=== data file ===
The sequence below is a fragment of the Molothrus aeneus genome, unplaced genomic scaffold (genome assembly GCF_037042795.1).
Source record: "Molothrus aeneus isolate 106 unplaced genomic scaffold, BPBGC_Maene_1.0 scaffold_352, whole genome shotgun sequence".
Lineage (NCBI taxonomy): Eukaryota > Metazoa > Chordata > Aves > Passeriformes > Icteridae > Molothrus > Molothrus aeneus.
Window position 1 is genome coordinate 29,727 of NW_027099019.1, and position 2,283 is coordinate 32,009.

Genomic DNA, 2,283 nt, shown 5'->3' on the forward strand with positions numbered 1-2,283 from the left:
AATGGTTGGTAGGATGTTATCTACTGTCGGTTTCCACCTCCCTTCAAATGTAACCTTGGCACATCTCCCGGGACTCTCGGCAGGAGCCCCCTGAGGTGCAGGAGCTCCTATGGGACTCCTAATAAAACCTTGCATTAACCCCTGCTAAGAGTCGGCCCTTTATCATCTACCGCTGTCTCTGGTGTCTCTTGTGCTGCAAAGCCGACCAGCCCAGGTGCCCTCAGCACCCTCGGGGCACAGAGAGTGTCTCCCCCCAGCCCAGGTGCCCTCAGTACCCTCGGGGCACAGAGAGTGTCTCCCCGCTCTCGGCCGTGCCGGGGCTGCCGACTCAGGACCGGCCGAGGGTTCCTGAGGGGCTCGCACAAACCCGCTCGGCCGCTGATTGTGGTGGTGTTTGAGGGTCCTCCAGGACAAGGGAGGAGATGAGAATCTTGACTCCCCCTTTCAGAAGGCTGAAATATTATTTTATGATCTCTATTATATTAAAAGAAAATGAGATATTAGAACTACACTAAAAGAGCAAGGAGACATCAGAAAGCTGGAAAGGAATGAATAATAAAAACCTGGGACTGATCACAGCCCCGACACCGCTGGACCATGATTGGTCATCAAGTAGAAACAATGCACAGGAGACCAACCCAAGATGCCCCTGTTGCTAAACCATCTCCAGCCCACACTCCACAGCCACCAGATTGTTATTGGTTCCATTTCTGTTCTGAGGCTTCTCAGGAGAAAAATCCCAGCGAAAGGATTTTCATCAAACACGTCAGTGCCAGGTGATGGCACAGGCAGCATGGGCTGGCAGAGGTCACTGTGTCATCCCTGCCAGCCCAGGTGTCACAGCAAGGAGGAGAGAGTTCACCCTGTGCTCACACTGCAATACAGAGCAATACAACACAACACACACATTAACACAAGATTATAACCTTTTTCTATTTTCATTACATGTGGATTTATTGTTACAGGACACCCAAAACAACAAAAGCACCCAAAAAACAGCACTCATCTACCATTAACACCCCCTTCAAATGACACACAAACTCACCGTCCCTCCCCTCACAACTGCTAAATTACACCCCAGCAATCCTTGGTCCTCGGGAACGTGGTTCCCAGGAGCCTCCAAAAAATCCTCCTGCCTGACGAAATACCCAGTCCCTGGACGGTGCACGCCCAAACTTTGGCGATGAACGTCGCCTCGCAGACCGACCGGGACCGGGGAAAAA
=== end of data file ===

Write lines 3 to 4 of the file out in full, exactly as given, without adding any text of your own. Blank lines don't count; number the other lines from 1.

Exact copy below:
Lineage (NCBI taxonomy): Eukaryota > Metazoa > Chordata > Aves > Passeriformes > Icteridae > Molothrus > Molothrus aeneus.
Window position 1 is genome coordinate 29,727 of NW_027099019.1, and position 2,283 is coordinate 32,009.